Generally, an acid source and base source may be chosen that may react so as to form an acid-base cement. For example, magnesium oxide may be chosen as a base source, and potassium phosphate monobasic may be chosen as an acid source, so that in the presence of water they may react to produce an acid-base cement having the chemical formula MgKPO4.6H2O. As another example, magnesium oxide may be chosen as a base source, and magnesium chloride may be chosen as an acid source, so that in the presence of water they may react to produce an acid-base cement having three oxychloride phases; one oxychloride phase may have the chemical formula 5 Mg(OH2)MgCl2.8H2O, which may be referred to as “5-form.” As another example, magnesium oxide may be chosen as a base source, and phosphoric acid may be chosen as an acid source, so that in the presence of water they may react to produce an acid-base cement having the chemical formula MgHPO4.3H2O. As still another example, magnesium oxide may be chosen as a base source, and magnesium sulfate may be chosen as an acid source, so that in the presence of water they may react to produce an acid-base cement having four possible oxysulfate phases; one oxysulfate phase may have the chemical formula 3 Mg(OH)2MgSO4.8H2O, which may be referred to as “3-form.” As still another example, magnesium oxide may be chosen as a base source, and ammonium phosphate monobasic may be chosen as an acid source, so that in the presence of water they may react to produce an acid-base cement having the chemical formula Mg(NH)4PO4.6H2O. A broad variety of acid sources and base sources may be used, and a broad variety of acid-base cements may be produced, in accordance with the present invention, including, but not limited to, those acid sources, base sources, and acid-base cements that are disclosed in “Acid-Base Cements: Their Biomedical and Industrial Applications,” by Alan D. Wilson and John W. Nicholson (Cambridge Univ. Press, 1993).
Generally, the acid source and base source may be present in the self-degrading cement composition in a stoichiometric amount. For example, in certain embodiments of the present invention wherein magnesium oxide is used as a base source and potassium phosphate monobasic is used as an acid source, their relative concentrations may be illustrated by Equation 1 below:
0.15 grams MgO+0.52 grams KH2PO4+0.33 grams H2O→>1 gram MgKPO4.6H2O Equation 1
Equation 1 is exemplary only, and may be modified as one of ordinary skill in the art will recognize, with the benefit of this disclosure. For example, additional quantities of magnesium oxide may be included, in amounts in the range of from about 1% excess by weight to about 25% excess by weight.
The self-degrading cement compositions utilized in the methods of the present invention generally comprise a water source. The water source may comprise fresh water, salt water (e.g., water containing one or more salts dissolved therein), brine (e.g., saturated salt water), or seawater. Generally, any water source may be used, provided that it does not contain an excess of compounds that may adversely affect other components in the self-degrading cement composition.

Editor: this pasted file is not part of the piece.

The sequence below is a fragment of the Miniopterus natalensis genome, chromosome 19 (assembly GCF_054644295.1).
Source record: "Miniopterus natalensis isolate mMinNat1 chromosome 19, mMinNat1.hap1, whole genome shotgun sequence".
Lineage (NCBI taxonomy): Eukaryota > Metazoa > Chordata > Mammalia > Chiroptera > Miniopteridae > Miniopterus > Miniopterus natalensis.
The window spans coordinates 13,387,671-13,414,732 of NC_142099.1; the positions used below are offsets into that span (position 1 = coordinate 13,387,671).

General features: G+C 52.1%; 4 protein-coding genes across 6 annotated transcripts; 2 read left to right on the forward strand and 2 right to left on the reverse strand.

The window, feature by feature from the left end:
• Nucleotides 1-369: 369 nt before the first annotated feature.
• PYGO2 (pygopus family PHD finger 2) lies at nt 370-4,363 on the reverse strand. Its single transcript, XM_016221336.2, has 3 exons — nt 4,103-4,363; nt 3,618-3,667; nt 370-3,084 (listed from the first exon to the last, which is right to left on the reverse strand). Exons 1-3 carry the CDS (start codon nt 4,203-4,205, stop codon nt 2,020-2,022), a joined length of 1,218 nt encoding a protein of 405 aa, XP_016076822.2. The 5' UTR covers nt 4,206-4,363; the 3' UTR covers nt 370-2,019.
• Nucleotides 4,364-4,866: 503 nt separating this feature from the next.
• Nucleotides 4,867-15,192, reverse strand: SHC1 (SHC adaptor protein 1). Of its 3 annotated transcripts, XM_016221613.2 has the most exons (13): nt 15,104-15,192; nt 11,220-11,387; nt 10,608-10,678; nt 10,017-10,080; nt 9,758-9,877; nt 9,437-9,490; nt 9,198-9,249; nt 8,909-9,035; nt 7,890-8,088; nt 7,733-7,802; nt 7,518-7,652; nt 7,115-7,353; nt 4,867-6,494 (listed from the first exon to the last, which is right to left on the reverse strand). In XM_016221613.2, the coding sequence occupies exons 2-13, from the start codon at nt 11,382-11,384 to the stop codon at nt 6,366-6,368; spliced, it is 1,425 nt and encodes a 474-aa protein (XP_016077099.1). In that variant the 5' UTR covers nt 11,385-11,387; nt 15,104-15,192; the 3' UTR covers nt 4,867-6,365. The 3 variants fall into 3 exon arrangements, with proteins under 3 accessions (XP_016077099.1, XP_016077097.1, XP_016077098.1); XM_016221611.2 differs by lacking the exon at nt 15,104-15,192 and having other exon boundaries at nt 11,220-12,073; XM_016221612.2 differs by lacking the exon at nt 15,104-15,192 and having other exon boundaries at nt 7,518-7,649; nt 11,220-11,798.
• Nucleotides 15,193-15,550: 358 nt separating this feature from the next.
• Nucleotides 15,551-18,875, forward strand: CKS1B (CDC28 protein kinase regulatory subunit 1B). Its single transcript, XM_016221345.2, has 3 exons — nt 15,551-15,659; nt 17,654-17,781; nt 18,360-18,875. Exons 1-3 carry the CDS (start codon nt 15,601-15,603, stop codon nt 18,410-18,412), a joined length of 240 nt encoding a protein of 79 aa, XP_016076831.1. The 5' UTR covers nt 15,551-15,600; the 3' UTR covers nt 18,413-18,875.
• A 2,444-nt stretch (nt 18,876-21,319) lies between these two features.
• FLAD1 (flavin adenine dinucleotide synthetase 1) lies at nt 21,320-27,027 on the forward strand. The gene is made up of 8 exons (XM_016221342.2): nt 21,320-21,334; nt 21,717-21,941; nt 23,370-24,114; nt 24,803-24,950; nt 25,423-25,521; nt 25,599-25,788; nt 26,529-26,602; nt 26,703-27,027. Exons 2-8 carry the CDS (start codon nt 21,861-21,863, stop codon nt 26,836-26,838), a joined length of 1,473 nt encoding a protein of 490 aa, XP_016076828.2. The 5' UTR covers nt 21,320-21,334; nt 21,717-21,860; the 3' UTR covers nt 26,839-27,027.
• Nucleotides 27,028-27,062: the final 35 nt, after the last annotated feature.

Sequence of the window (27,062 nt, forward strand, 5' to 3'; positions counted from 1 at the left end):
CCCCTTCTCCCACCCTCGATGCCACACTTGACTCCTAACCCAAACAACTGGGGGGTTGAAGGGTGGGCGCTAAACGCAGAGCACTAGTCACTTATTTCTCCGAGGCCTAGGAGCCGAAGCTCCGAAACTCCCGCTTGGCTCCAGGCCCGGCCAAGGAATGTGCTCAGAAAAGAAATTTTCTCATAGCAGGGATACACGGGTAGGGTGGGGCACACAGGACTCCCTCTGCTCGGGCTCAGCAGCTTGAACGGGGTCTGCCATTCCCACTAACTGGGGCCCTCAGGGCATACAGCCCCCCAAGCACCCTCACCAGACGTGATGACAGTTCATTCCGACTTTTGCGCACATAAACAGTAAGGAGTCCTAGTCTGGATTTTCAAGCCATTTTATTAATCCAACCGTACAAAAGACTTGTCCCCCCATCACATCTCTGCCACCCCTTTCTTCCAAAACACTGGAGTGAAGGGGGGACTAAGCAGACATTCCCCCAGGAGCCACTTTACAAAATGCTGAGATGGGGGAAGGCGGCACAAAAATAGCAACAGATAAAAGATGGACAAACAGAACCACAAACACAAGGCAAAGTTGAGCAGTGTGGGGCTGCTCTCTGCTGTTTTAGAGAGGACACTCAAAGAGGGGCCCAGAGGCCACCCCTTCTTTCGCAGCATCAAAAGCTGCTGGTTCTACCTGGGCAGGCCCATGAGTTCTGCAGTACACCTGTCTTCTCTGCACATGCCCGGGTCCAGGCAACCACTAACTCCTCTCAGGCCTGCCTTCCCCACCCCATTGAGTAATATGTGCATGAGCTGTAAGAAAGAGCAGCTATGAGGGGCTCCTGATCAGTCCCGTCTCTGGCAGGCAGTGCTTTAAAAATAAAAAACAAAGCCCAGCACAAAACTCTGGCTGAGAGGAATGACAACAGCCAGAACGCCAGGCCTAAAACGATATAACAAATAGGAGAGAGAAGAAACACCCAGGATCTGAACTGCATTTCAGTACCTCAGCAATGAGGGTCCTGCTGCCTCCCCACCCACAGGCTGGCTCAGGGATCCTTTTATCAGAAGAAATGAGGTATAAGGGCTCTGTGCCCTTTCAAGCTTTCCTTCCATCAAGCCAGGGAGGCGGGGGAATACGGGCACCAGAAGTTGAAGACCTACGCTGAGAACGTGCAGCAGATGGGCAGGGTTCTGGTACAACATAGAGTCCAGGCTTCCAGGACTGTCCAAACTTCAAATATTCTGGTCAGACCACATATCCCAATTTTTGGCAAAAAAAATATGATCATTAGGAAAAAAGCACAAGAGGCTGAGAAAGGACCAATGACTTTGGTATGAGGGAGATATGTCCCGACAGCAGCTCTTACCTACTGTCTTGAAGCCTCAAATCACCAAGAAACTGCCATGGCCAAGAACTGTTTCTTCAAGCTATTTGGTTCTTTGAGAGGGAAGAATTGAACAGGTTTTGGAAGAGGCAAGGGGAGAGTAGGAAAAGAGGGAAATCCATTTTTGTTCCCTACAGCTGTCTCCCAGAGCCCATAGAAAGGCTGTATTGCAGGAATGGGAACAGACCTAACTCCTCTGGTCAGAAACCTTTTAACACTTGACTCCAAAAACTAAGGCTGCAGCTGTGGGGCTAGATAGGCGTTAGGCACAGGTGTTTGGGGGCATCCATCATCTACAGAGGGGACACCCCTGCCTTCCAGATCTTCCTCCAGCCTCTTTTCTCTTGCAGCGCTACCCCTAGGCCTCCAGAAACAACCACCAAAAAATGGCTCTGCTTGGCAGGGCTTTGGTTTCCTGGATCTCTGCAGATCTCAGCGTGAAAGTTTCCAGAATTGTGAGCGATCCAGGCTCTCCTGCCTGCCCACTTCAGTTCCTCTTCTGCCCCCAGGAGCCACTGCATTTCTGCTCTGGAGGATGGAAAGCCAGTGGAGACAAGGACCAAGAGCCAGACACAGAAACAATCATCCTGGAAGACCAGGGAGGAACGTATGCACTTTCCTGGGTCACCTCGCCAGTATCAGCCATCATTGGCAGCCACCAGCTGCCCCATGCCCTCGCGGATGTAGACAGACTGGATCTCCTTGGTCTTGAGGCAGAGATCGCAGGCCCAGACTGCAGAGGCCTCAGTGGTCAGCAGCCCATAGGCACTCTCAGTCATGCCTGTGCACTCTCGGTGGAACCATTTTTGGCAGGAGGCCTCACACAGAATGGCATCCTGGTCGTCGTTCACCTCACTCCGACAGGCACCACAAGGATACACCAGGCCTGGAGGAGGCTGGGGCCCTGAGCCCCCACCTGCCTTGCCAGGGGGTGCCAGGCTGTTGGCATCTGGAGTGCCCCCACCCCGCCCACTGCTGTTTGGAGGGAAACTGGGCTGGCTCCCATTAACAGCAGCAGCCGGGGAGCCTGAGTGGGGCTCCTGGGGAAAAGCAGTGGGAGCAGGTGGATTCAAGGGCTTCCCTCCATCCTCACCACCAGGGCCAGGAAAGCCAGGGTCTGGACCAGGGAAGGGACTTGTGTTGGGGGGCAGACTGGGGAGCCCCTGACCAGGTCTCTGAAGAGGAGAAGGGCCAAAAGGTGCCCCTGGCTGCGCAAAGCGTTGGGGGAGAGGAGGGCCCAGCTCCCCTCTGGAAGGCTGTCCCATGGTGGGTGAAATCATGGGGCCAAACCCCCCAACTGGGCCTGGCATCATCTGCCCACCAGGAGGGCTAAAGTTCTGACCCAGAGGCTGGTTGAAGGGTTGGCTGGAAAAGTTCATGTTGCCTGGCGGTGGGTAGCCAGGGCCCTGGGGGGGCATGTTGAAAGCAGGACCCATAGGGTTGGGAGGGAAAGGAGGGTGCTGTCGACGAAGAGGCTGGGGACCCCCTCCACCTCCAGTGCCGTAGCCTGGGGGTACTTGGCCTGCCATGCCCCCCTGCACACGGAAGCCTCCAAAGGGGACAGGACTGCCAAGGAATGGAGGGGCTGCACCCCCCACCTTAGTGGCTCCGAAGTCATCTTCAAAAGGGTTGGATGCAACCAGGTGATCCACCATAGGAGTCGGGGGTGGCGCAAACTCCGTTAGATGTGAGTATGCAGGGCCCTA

A broad variety of materials may be suitable as the degradable materials in the self-degrading cement compositions utilized in the methods of the present invention. In certain embodiments of the present invention, the degradable material may be a degradable polymer. The terms “degradation” or “degradable” refer to both the two relatively extreme cases of hydrolytic degradation that the degradable material may undergo, e.g., heterogeneous (or bulk erosion) and homogeneous (or surface erosion), and any stage of degradation in between these two. This degradation can be a result of, inter alia, a chemical or thermal reaction, or a reaction induced by radiation. The terms “polymer” or “polymers” as used herein do not imply any particular degree of polymerization; for instance, oligomers are encompassed within this definition.
A polymer is considered to be “degradable” herein if it is capable of undergoing an irreversible degradation when used in subterranean applications, e.g., in a well bore. The term “irreversible” as used herein means that the degradable material should degrade in situ (e.g., within a well bore) but should not recrystallize or reconsolidate in situ after degradation (e.g., in a well bore).
The degradability of a degradable polymer often depends, at least in part, on its backbone structure. For instance, the presence of hydrolyzable and/or oxidizable linkages in the backbone often yields a material that will degrade as described herein. The rates at which such polymers degrade are dependent on the type of repetitive unit, composition, sequence, length, molecular geometry, molecular weight, morphology (e.g., crystallinity, size of spherulites, and orientation), hydrophilicity, hydrophobicity, surface area, and additives. Also, the environment to which the polymer is subjected may affect how it degrades, e.g., temperature, presence of moisture, oxygen, microorganisms, enzymes, pH, and the like.